The burden of establishing a joint tenancy is upon the person claiming it. (Crocker-Anglo Nat. Bk. v. American Tr. Co., supra, 170 Cal.App.2d 289, 299, 338 P.2d 617.) Financial Code, division 2, part 1, chapter 7, article 4, clearly distinguishes an investment certificate from a bank account. The certificate in the instant case is labeled ‘TENANTS IN COMMON.’ There is nothing in that certificate itself which shows any written agreement between the parties that the parties agreed to hold the certificate in joint tenancy with the right of survivorship and not as tenants in common. However, the application and signature card definitely shows a written agreement between the parties that the evidence of membership shall issue in the joint names of the undersigned ‘as joint tenants with the right of survivorship and not as tenants in common.’ There appears to be no cancellation or modification of this form of agreement. The only possible exception is the placement by someone at some time of the typewritten words in red ink ‘TENANTS IN COMMON’ at the top of the card, with no obliteration of the other provisions. The parol evidence produced as well indicates that the parties believed and intended that such a joint tenancy account was opened. These instruments, including the certificate issued, considered as a whole with the testimony produced, were sufficient to constitute a written agreement creating a joint tenancy. A finding that such a joint tenancy was created in writing is supported by the evidence. Whether there were changes made in respect to the nature of the account after it was opened is not clear. The court's finding on the subject is somewhat ambiguous. It found that the account was ‘never thereafter changed with the consent and knowledge of the Plaintiff Pasquale Cordasco.’ By inference, the court found that the account was thereafter changed from its original joint-tenancy nature, but without the consent and knowledge of the plaintiff. The evidence is susceptible of this interpretation. The finding that a joint tenancy originally existed and presently exists has evidentiary support. Although the evidence is capable of a contrary interpretation, under the circumstances we are bound by the familiar rule. (Brewer v. Simpson, 53 Cal.2d 567, 583, 2 Cal.Rptr. 609, 349 P.2d 289.)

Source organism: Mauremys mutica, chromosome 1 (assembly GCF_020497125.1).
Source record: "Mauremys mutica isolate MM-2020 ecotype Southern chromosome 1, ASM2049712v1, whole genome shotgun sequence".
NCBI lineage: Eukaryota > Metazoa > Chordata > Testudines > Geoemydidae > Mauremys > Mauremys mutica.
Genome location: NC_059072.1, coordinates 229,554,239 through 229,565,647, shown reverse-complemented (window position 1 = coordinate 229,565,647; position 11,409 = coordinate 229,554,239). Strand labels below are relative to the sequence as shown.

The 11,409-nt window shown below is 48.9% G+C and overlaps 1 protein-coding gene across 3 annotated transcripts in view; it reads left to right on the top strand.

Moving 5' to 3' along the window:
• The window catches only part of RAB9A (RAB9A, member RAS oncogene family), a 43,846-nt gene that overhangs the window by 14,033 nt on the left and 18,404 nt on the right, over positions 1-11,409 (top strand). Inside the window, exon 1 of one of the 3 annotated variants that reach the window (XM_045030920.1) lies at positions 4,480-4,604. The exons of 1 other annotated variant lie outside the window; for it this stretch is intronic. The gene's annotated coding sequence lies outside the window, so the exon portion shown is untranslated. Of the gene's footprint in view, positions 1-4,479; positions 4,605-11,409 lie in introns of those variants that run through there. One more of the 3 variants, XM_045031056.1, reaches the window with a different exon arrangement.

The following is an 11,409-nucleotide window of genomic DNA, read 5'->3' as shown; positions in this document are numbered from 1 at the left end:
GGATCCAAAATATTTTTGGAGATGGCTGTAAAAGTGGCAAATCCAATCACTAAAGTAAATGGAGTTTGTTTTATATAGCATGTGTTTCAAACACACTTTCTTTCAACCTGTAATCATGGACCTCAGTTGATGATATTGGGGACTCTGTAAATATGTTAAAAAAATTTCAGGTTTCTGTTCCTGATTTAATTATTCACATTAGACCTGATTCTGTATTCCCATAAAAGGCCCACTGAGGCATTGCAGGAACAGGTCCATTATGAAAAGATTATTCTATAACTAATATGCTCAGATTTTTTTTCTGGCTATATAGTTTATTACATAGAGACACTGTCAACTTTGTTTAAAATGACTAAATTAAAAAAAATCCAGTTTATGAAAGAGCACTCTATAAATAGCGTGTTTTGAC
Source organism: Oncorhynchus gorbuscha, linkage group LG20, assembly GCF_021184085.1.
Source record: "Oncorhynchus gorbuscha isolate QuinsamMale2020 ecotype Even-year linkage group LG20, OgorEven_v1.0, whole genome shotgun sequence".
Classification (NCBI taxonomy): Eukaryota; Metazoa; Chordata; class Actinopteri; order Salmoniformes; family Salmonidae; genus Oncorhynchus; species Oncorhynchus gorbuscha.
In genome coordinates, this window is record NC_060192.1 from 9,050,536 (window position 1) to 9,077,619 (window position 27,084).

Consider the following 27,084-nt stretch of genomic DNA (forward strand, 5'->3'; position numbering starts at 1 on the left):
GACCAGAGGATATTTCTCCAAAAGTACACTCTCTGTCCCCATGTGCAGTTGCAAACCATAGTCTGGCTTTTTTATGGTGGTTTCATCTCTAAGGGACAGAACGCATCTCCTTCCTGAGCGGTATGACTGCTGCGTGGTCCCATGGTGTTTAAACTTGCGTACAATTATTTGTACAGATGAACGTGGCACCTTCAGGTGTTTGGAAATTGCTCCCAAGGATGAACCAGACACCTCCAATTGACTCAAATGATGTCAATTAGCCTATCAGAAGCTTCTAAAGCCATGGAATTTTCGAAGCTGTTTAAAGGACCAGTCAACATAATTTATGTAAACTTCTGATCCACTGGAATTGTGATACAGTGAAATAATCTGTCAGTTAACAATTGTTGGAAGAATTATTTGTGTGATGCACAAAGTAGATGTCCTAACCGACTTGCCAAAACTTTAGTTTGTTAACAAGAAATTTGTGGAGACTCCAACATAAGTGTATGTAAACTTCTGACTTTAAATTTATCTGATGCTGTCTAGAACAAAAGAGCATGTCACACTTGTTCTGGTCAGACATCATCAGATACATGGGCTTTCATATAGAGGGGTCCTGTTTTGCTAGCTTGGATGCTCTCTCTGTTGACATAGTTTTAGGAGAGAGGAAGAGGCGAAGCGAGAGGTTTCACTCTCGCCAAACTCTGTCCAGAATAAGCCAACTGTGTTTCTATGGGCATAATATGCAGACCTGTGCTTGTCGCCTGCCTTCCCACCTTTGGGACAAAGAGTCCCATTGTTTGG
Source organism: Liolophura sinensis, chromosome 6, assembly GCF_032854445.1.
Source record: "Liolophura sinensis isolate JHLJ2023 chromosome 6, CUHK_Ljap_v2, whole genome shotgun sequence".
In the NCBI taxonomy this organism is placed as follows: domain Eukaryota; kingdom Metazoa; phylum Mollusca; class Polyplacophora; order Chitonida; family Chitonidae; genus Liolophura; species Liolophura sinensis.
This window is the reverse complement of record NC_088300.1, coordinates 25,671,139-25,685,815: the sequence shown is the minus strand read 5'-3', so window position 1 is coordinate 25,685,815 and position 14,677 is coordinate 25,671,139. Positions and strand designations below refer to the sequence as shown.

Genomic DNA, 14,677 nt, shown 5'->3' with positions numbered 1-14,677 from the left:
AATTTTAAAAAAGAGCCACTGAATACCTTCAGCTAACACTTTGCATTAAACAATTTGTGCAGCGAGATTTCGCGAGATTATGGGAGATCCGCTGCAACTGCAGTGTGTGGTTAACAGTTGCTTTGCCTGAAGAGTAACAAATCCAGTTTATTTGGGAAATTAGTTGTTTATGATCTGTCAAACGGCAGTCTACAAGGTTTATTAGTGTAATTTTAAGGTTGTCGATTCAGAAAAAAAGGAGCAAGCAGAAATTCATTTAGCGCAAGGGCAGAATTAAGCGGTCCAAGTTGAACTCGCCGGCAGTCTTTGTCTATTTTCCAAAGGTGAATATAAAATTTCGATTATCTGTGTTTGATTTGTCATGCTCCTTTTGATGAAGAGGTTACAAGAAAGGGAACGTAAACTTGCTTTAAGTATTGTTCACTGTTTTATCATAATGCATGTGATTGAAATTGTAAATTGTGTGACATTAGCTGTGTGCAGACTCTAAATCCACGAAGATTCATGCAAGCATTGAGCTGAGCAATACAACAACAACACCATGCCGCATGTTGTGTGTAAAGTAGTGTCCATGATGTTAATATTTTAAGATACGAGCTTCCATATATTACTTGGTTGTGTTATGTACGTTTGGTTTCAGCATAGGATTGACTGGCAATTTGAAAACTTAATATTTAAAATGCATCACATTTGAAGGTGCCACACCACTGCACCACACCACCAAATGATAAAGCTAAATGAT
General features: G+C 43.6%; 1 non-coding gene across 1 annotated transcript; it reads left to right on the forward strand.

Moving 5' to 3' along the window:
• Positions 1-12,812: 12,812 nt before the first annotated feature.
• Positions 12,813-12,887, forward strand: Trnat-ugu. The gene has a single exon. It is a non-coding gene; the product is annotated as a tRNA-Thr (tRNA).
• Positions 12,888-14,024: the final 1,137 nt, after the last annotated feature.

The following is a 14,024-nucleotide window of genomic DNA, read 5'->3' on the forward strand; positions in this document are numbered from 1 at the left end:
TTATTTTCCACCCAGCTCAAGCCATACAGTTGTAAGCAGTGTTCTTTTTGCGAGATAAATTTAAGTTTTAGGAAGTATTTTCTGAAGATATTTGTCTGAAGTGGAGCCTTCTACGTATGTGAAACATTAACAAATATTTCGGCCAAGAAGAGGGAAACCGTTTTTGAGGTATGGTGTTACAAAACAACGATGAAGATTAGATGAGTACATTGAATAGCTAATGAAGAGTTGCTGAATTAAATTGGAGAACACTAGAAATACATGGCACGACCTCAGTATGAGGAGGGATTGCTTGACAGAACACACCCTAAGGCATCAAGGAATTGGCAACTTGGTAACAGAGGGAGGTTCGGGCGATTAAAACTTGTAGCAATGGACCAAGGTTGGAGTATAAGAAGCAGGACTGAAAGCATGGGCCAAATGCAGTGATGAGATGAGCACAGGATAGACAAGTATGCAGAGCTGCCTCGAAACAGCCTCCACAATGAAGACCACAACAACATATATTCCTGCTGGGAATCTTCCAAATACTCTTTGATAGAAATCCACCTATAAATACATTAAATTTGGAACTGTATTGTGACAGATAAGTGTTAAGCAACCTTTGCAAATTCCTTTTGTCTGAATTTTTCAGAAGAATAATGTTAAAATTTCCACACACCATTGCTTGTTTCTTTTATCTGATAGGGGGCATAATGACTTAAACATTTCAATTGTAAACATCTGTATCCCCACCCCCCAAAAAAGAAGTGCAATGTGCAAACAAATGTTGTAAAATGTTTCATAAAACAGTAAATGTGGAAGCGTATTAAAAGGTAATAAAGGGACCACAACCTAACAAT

In support of the judgment, plaintiff also relies upon the general rule that where community personal property or any other personal property, no matter what its original form might have been, has been changed by the parties to joint ownership during the joint lives of the owners, the funds so changed to joint tenancy, or any property acquired from the funds held in joint tenancy, will remain joint tenancy in character, unless there has been a change in the character of the property by some agreement between the parties. See Estate of Harris, 169 Cal. 725, 147 P. 967; Estate of Harris, 9 Cal.2d 649, 72 P.2d 873; Estate of McCoin, 9 Cal.App.2d 480, 50 P.2d 114; Wallace v. Riley, 23 Cal.App.2d 654, 74 P.2d 807. In Estate of McCoin, supra, the husband and wife took certain funds and deposited them in a joint account. Thereafter, while both parties were living, the husband, without the wife's knowledge or consent, withdrew the funds and deposited them in a separate account in his individual name. The wife died and the court found that the joint tenancy had not been severed for the reason that there was never an agreement between the parties to alter the character of the joint account. Plaintiff argues that since the funds in the instant case were taken from the joint tenancy bank account in Ontario and deposited in this account, the character of the property was not changed. Apparently, the trial judge gave some recognition to this claim, for he said in his written opinion: